Convince Your Employer to Pay for Your Degree

1. Do your homework

Discover if your company has a tuition reimbursement program and what it includes. If you don’t find a formal policy, don’t give up! Some companies, especially smaller companies, might not have a formal policy, but still may offer financial compensation for professional development or training.

The UC Davis Graduate School of Management is piloting an innovative interest-free deferred tuition plan for future applicants to its online MBA program for students who don’t want to take on a lot of debt or get themselves into an unfavorable income sharing agreement.

The deferred tuition plan for the Online MBA is a straightforward way to reduce financial barriers for U.S. based students.

Under the plan:

  • Eligible students will pay tuition for the first half of the program and can defer payment of tuition for the second half of the program, net of any scholarship funds, until after graduation.
  • The plan has zero interest charges. Students only pay the amount they defer.
  • Upon graduation or program withdrawal, students will pay 10% of their annual gross income as monthly payments.

2. What’s their expected ROI?

We all know an MBA from UC Davis will be a good investment in your career, but you also need to address your employer’s perspective and answer the question “What’s in it for them?” To do this, think about what project you are currently working on. How will a degree help you with this? What will you bring back to the company as a result of advancing your business education? How will you having a degree give them a competitive advantage? What will you be able to do faster, better, cheaper, or more effectively if you have a graduate business degree?

Share curriculum specifics with your employer to illustrate the skills you’ll be gaining in strategy, finance, marketing, and leadership. Help your employer connect an investment in you to an investment in the company, one that pays returns through your knowledge, skills, and network. Be specific. You need to make sure to quantify how exactly you will be better at your job.

If you are asking them to make a financial investment in you, then you need to be sure to highlight what the financial return is for them.

Further Information: How can you determine the ROI of your employee training?

3. Follow the money

To make your best case at getting your company to pay for your graduate business degree, you’ll want to first find out where the funds would be coming from. Is it coming directly from your department or is it coming out of a fund more central to your organization? Knowing this will allow you to more clearly show how your degree will benefit your organization. It will also help you know how to best frame the conversation on return on investment (ROI) — will it benefit your department or organization overall. Knowing this will help you have a stronger case in your ask.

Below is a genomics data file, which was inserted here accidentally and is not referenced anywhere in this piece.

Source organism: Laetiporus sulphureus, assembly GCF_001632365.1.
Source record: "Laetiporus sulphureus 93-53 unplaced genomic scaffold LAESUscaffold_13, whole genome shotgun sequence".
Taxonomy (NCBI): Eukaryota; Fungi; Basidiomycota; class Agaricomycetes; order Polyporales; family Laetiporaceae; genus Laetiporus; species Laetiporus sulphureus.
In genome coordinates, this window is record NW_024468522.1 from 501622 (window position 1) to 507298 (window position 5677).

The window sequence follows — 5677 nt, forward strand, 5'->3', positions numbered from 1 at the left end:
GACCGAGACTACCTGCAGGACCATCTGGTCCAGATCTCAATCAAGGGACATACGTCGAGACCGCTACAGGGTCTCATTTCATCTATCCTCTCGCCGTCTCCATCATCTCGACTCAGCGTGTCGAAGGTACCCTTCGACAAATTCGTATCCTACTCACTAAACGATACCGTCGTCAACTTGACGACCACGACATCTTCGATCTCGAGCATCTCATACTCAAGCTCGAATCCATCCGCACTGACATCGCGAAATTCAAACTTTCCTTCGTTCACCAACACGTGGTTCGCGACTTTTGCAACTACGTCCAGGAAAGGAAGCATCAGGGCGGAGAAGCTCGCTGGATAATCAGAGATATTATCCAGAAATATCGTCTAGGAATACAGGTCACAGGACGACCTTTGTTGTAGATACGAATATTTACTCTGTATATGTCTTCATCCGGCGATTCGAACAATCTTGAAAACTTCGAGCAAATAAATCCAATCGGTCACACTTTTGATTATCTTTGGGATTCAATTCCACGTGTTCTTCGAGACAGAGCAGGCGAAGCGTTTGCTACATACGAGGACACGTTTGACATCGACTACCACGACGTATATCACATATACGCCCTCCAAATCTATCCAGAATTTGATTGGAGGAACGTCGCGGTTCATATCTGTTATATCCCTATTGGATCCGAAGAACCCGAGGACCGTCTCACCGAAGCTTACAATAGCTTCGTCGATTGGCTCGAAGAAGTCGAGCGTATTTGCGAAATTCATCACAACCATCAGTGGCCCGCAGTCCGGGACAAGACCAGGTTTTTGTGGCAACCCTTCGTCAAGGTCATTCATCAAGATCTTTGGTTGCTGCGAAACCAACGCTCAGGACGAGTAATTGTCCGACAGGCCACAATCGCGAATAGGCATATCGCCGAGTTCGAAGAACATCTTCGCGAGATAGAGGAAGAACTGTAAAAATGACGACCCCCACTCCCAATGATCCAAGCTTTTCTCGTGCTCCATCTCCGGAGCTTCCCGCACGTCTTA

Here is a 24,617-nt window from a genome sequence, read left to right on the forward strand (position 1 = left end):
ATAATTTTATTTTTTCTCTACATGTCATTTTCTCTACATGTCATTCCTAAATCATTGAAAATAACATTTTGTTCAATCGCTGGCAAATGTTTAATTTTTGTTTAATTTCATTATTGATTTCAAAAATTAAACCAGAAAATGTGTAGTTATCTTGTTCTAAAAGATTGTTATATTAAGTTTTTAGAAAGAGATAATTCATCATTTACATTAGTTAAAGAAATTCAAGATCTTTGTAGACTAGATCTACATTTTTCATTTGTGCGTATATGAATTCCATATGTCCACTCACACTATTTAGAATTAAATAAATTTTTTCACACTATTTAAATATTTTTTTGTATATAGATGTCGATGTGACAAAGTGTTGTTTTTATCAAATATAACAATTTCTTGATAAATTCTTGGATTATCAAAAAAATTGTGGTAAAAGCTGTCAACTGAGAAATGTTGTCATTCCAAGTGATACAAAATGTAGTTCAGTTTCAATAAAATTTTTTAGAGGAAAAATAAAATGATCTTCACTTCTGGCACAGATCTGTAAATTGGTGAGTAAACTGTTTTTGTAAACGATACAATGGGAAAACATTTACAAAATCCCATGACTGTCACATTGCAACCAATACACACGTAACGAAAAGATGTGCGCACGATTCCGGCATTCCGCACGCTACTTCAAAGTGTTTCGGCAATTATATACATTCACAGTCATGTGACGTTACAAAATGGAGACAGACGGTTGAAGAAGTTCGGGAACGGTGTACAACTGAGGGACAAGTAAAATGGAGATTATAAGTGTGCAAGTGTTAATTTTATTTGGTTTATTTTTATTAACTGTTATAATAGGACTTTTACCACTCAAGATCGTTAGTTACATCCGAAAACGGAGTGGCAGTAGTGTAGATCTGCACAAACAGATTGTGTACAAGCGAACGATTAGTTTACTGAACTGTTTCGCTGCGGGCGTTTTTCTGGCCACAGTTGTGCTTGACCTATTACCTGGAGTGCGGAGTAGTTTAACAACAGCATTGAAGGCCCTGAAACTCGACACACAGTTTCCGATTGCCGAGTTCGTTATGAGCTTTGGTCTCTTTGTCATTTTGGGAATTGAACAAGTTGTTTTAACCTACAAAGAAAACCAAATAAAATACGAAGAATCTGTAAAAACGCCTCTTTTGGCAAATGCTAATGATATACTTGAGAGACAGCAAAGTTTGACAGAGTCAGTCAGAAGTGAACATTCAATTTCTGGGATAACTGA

4. Build a base of support

Having an ally in your corner, beyond your immediate supervisor or a human resources staff member, can be extremely valuable for helping you build a base of support. Ideally, that mentor would be someone in a leadership position who could either advocate on your behalf or be in a position to make this kind of financial decision on behalf of the company.

If you can’t find an ally within your company, then reach out to the Graduate School of Management. Our Admissions office has a lot of specific knowledge about a program that will make it much easier for you to assemble your case. They might enlighten you with things that you may not have thought of before you’ve had a chance to sit in a classroom. They can also help connect you to alumni who work at your company. They can share first-hand experience of the value of the program to both you and the decision maker in your company. Hearing a personal testimony can be a powerful tool in persuading someone who might be on the fence.

Further Information: Navigating Your Future Success: Why You Should Schedule a Personal Consultation

5. You’re a keeper

You can also research how many job openings there are currently at your workplace and find out how many of them require a graduate business degree. If there are several, then that can help your case. It can be a big benefit to an employer if they can retain a good employee and promote from within rather than to recruit and train someone from outside the organization.

Further Information: The Many Advantages of Internal Recruitment for Employers

6. Time to shine

Compile an easy-to-read list of the positive impact you have made at your organization during your time there. Be sure to highlight proof-points and data of your contributions and accomplishments. This is not the time to be overly modest. Pulling together your past accomplishments will remind your employer of your capabilities and potential and will also help make them realize you are worth the investment.

At the end of the day, the key to proposing a case for support to your employer is to present a plan where they can see that paying for your graduate business degree is mutually beneficial. You want them to be just as excited as you are about taking this positive next step in your career and a making this worthwhile investment.